Meanwhile, the report noted that while target pay opportunities (target total direct compensation) were generally very similar between high performers and the S&P 1500 overall (adjusted for company size), the actual realizable pay at top-performing companies often exceeded market median levels by significant amounts — by 43 percent among large companies and 28 percent for small companies. Top performers also keep things relatively simple compared to non-top performers: they used fewer annual incentive plan metrics (often just one or two) and added metrics as they grew, and also used fewer LTI vehicles earlier in their life cycles and added them as they grew, as well.

The implications of the report’s findings are significant, said Lippincott:

 First, they reinforce the importance of considering company size when assessing the appropriateness of pay programs. Often, we see commentary about pay that doesn’t consider the company’s development stage. Second, these findings suggest that high-performing companies with revenues of $500 million to $2 billion are more likely than their similarly sized competitors to retain the less complex incentive practices associated with smaller start-ups and early-stage companies. In short, they keep it simple and focus on a few key goals.”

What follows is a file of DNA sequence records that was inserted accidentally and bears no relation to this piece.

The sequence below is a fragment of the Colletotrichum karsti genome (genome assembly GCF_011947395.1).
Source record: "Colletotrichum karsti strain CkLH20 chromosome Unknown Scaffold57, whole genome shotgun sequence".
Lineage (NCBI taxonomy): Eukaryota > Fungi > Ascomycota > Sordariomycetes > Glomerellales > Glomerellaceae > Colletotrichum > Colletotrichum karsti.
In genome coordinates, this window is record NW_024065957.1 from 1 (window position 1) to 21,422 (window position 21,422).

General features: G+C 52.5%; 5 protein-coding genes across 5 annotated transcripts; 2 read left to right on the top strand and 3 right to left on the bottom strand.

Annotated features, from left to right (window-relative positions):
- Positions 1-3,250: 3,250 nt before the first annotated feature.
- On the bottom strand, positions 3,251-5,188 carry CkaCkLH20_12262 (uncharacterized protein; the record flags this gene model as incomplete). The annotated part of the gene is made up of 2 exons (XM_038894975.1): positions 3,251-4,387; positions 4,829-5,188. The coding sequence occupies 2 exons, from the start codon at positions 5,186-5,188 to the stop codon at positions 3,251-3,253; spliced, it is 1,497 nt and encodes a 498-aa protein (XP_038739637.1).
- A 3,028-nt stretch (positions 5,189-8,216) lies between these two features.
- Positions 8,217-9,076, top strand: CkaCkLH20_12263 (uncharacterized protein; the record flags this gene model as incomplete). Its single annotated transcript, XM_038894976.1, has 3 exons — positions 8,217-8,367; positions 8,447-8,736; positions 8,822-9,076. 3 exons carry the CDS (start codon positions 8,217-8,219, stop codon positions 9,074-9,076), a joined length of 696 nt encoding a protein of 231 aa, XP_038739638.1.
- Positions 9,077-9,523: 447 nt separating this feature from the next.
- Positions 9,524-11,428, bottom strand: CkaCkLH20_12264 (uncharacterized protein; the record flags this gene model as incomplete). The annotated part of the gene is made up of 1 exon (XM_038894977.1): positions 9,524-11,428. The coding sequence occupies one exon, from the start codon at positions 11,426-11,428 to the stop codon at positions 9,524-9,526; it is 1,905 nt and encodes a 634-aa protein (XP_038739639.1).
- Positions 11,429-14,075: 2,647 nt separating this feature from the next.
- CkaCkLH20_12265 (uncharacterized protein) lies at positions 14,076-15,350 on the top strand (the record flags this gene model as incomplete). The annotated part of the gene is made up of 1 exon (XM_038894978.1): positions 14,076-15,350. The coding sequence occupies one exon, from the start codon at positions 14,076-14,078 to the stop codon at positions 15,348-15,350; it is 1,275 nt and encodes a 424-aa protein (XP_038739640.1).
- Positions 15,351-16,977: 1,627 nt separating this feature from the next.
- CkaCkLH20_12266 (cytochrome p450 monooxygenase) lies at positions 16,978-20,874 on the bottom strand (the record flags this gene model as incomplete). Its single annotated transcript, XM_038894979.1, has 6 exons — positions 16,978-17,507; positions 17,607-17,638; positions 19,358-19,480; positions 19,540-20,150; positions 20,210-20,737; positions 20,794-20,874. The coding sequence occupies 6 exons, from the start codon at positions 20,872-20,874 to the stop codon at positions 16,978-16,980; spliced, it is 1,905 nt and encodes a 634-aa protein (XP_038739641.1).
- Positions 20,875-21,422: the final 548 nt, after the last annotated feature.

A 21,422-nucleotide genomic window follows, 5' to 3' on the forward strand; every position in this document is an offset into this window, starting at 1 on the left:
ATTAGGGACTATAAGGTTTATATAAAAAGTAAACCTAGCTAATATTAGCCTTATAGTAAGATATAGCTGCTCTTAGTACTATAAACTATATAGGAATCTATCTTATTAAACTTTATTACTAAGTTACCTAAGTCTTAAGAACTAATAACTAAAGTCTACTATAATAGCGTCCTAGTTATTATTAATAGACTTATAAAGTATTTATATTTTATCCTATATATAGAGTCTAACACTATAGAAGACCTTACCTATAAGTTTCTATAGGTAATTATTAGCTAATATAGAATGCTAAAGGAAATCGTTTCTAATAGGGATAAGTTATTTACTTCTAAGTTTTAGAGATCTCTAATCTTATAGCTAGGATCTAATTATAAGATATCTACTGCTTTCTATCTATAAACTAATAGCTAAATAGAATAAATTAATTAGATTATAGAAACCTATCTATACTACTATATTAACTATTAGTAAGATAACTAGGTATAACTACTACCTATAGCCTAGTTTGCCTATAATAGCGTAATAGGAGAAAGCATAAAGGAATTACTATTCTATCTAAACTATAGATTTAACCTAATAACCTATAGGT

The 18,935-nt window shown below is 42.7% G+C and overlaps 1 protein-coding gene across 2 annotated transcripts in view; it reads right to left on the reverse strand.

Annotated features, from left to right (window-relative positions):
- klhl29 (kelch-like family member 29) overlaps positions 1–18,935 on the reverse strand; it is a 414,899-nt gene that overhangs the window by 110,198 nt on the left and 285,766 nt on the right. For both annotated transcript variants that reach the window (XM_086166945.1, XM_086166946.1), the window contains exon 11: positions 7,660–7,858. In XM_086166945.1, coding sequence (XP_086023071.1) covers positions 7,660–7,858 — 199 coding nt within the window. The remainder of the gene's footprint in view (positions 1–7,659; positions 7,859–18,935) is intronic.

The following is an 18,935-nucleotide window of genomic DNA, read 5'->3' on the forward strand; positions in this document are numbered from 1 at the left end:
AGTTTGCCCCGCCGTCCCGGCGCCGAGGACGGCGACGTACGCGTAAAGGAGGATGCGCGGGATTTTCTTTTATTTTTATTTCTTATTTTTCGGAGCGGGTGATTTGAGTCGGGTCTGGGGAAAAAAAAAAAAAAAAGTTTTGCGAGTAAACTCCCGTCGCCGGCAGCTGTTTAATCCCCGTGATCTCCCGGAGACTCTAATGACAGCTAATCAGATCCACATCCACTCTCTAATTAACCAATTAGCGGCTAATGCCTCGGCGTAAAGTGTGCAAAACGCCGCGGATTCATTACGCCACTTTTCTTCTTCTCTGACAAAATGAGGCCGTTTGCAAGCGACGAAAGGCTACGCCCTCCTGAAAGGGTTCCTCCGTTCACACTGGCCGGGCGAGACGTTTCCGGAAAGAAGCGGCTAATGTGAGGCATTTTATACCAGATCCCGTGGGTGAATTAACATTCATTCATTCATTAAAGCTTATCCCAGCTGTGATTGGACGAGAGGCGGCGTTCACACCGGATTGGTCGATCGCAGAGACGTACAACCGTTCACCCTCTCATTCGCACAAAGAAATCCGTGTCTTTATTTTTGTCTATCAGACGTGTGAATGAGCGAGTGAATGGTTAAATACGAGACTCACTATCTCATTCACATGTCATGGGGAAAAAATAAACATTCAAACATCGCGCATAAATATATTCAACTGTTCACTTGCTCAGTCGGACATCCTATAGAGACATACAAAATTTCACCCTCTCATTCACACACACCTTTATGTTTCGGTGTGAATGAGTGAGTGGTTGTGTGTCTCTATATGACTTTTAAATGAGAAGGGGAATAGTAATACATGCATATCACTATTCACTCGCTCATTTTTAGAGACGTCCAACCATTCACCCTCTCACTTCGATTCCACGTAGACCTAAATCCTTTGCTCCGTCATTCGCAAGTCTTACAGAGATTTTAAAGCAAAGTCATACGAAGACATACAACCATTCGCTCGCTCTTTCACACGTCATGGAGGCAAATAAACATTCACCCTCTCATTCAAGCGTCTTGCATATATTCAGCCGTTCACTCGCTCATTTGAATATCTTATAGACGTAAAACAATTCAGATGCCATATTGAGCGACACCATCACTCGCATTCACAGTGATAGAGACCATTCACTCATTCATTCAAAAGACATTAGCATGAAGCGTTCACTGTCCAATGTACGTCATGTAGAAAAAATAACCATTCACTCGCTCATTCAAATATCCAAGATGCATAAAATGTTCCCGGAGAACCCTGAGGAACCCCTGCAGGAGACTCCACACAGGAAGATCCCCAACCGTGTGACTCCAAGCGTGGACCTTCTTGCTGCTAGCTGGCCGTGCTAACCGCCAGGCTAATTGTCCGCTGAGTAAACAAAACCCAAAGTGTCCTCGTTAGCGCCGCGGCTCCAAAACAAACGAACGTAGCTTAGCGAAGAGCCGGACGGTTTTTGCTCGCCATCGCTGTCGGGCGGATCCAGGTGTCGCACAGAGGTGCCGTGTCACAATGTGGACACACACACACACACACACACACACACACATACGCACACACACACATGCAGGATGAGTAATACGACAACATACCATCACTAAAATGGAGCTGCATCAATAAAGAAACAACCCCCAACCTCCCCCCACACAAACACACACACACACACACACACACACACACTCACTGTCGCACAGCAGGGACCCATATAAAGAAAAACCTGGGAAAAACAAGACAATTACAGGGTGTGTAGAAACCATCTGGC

Adding to ACA Uncertainty

ACAA pair of appeals court rulings made just hours apart yesterday seem to have compounded employers’ confusion surrounding the Affordable Care Act.

First, the 4th Circuit U.S. Court of Appeals in Washington ruled in the case of Halbig v. Burwell that the ACA does not permit the Internal Revenue Service to distribute premium subsidies in the 36 states where exchanges are run by the federal government.

Later in the day, a federal appeals court panel 100 or so miles down the road in Richmond, Va., took the opposite view, determining the ACA’s “ambiguity” affords the IRS the authority to issue the subsidies.

Reaction to the contradictory rulings—which seem to pave the way for a likely Supreme Court case—was swift, strong and, politically speaking, true to party lines.

Noting his dissent in the later ruling, D.C. Circuit Judge Harry T. Edwards described the decision as a “not-so-veiled attempt to gut the Patient Protection and Affordable Care Act.”

Meanwhile, the conservative side of the aisle commended the Richmond panel’s decision.